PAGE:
having a body temperature that fluctuates with that of the immediate environment; having no mechanism or a poorly developed mechanism for regulating internal body temperature.
offspring are produced in more than one group (litters, clutches, etc.) and across multiple seasons (or other periods hospitable to reproduction). Iteroparous animals must, by definition, survive over multiple seasons (or periodic condition changes).
Having one mate at a time.
having the capacity to move from one place to another.
the area in which the animal is naturally found, the region in which it is endemic.
active during the night
the kind of polygamy in which a female pairs with several males, each of which also pairs with several different females.
scrub forests develop in areas that experience dry seasons.
breeding is confined to a particular season
remains in the same area
reproduction that includes combining the genetic contribution of two individuals, a male and a female
uses touch to communicate
Living on the ground.
the region of the earth that surrounds the equator, from 23.5 degrees north to 23.5 degrees south.
uses sight to communicate
reproduction in which fertilization and development take place within the female body and the developing embryo derives nourishment from the female.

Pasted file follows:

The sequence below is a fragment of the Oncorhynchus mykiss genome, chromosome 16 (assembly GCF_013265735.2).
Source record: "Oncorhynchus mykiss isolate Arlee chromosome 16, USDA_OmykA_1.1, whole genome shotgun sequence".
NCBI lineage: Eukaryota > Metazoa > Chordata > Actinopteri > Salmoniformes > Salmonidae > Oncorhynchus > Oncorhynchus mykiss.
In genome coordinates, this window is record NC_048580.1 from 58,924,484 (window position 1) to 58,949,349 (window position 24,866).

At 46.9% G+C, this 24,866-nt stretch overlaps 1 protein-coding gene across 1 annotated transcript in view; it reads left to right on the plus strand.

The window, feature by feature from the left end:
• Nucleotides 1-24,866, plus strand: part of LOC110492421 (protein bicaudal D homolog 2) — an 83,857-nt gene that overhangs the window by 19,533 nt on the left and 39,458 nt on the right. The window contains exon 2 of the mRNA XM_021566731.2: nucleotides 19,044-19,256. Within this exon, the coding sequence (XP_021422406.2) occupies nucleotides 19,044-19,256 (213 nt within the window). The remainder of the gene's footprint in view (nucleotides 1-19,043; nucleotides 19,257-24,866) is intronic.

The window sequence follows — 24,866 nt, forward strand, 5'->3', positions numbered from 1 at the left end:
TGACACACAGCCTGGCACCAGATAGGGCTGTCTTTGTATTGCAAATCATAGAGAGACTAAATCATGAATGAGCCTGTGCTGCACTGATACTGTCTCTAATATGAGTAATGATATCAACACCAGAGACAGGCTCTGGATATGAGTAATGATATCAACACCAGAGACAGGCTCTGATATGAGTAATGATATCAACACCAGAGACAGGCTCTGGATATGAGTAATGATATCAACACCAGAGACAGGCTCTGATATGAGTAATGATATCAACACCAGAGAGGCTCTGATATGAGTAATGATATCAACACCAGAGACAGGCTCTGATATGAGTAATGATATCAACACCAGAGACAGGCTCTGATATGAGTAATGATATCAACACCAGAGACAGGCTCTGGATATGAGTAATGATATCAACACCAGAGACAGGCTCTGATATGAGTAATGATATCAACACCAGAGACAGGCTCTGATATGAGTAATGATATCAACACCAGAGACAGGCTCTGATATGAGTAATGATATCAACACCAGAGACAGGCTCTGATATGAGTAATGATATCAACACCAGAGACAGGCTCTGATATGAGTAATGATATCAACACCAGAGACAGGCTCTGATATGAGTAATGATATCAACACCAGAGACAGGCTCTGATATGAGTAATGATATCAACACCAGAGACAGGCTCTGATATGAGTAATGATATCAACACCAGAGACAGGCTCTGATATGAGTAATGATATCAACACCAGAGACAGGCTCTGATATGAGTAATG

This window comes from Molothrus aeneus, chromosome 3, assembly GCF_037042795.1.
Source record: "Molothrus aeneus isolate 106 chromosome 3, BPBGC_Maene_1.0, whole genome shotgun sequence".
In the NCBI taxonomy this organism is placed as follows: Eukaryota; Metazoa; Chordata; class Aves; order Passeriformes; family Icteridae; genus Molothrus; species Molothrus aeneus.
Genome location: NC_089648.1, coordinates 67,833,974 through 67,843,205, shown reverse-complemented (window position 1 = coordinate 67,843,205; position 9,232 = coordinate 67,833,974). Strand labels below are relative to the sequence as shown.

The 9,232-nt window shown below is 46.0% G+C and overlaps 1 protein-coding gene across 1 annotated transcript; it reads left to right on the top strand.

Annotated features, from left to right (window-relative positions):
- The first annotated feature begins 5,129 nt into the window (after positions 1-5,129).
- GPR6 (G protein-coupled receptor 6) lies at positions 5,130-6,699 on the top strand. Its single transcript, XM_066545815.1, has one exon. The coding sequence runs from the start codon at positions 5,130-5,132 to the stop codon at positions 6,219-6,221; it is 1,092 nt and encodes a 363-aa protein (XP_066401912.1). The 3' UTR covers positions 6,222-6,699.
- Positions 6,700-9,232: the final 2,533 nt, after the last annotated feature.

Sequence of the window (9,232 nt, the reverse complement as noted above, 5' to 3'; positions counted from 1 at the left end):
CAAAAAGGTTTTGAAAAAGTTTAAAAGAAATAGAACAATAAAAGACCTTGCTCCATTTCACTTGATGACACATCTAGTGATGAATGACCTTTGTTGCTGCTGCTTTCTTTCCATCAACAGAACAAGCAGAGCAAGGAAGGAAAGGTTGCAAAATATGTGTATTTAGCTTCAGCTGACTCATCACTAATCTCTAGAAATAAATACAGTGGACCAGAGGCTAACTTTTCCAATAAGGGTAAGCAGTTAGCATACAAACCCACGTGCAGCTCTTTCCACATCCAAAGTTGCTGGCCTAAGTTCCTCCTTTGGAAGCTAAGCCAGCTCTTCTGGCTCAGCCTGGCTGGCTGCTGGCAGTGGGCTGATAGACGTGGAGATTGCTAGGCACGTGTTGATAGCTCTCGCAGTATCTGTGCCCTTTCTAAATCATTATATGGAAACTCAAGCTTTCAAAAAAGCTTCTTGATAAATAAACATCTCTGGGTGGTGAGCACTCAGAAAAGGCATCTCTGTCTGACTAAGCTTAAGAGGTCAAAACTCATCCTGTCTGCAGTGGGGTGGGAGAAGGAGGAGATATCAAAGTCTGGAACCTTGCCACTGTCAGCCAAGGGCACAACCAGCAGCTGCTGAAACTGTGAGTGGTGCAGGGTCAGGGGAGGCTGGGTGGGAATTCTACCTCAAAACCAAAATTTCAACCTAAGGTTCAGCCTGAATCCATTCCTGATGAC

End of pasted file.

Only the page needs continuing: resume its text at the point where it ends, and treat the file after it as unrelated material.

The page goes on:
A Handbook of Living Primates J.R. Napier and P.H. Napier 1967 Academic Press.
Grzimek's Encyclopedia of Mammals vol. 2 Dr. Bernhard Grzimek 1990 McGraw-Hill Publishing Company.
The Encyclopedia of Mammals Dr. David MacDonald 1984 Facts on File Publications.
The Evolution of Primate Behavior Alison Jolly 1972 Macmillan Publishing Company.
Mittermeier, R., W. Konstant, F. Hawkins, E. Louis, O. Langrand, J. Ratsimbazafy, R. Rasoloarison, J. Ganzhorn, S. Rajaobelina, I. Tattersall, D. Meyers. 2006. Lemurs of Madagascar. Washington, D.C.: Conservation International, Tropical Field Guide Series.
Nowak, R. 1999. Walker's Mammals of the World. Baltimore, Maryland: The Johns Hopkins University Press.